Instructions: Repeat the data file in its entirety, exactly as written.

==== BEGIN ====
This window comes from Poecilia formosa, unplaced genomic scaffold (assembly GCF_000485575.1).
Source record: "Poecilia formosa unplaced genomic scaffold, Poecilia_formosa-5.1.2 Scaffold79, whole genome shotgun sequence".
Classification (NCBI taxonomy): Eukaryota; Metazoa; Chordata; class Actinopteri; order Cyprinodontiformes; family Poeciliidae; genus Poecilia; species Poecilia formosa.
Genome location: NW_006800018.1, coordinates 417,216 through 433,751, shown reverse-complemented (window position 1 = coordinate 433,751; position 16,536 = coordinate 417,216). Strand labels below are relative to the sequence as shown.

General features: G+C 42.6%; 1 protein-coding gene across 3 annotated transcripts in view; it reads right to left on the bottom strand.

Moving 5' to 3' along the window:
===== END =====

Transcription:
This window comes from Poecilia formosa, unplaced genomic scaffold (assembly GCF_000485575.1).
Source record: "Poecilia formosa unplaced genomic scaffold, Poecilia_formosa-5.1.2 Scaffold79, whole genome shotgun sequence".
Classification (NCBI taxonomy): Eukaryota; Metazoa; Chordata; class Actinopteri; order Cyprinodontiformes; family Poeciliidae; genus Poecilia; species Poecilia formosa.
Genome location: NW_006800018.1, coordinates 417,216 through 433,751, shown reverse-complemented (window position 1 = coordinate 433,751; position 16,536 = coordinate 417,216). Strand labels below are relative to the sequence as shown.

General features: G+C 42.6%; 1 protein-coding gene across 3 annotated transcripts in view; it reads right to left on the bottom strand.

Moving 5' to 3' along the window: